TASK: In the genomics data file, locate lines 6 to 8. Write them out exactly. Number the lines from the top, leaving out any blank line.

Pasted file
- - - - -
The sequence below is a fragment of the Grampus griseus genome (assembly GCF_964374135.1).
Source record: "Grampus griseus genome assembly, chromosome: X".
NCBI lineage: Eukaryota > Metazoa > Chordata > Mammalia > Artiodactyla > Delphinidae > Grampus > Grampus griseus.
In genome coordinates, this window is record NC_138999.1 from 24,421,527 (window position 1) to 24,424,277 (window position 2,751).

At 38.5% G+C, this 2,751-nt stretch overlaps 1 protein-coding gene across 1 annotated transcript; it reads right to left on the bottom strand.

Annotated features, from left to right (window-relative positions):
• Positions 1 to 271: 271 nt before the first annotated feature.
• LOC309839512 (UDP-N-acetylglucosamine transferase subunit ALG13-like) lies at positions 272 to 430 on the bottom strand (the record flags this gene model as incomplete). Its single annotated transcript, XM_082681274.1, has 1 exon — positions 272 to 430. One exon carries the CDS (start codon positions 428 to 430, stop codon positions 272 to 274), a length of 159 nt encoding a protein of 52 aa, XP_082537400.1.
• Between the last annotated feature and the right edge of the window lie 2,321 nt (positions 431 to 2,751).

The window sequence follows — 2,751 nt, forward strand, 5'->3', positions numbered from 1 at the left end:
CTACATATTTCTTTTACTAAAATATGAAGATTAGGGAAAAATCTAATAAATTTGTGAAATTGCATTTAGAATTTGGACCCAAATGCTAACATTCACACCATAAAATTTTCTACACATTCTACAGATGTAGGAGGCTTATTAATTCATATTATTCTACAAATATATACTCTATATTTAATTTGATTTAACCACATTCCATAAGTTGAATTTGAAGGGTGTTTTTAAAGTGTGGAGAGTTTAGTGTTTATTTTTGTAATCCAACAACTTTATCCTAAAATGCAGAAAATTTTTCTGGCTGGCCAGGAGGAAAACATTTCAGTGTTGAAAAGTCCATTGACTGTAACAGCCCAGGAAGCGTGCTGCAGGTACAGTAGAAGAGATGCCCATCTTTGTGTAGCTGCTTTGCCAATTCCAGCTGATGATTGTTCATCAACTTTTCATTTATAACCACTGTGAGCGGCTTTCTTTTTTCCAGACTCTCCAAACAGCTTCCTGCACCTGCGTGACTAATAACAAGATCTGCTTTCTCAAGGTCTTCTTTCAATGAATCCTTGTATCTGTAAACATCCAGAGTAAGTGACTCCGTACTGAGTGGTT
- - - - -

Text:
Annotated features, from left to right (window-relative positions):
• Positions 1 to 271: 271 nt before the first annotated feature.
• LOC309839512 (UDP-N-acetylglucosamine transferase subunit ALG13-like) lies at positions 272 to 430 on the bottom strand (the record flags this gene model as incomplete). Its single annotated transcript, XM_082681274.1, has 1 exon — positions 272 to 430. One exon carries the CDS (start codon positions 428 to 430, stop codon positions 272 to 274), a length of 159 nt encoding a protein of 52 aa, XP_082537400.1.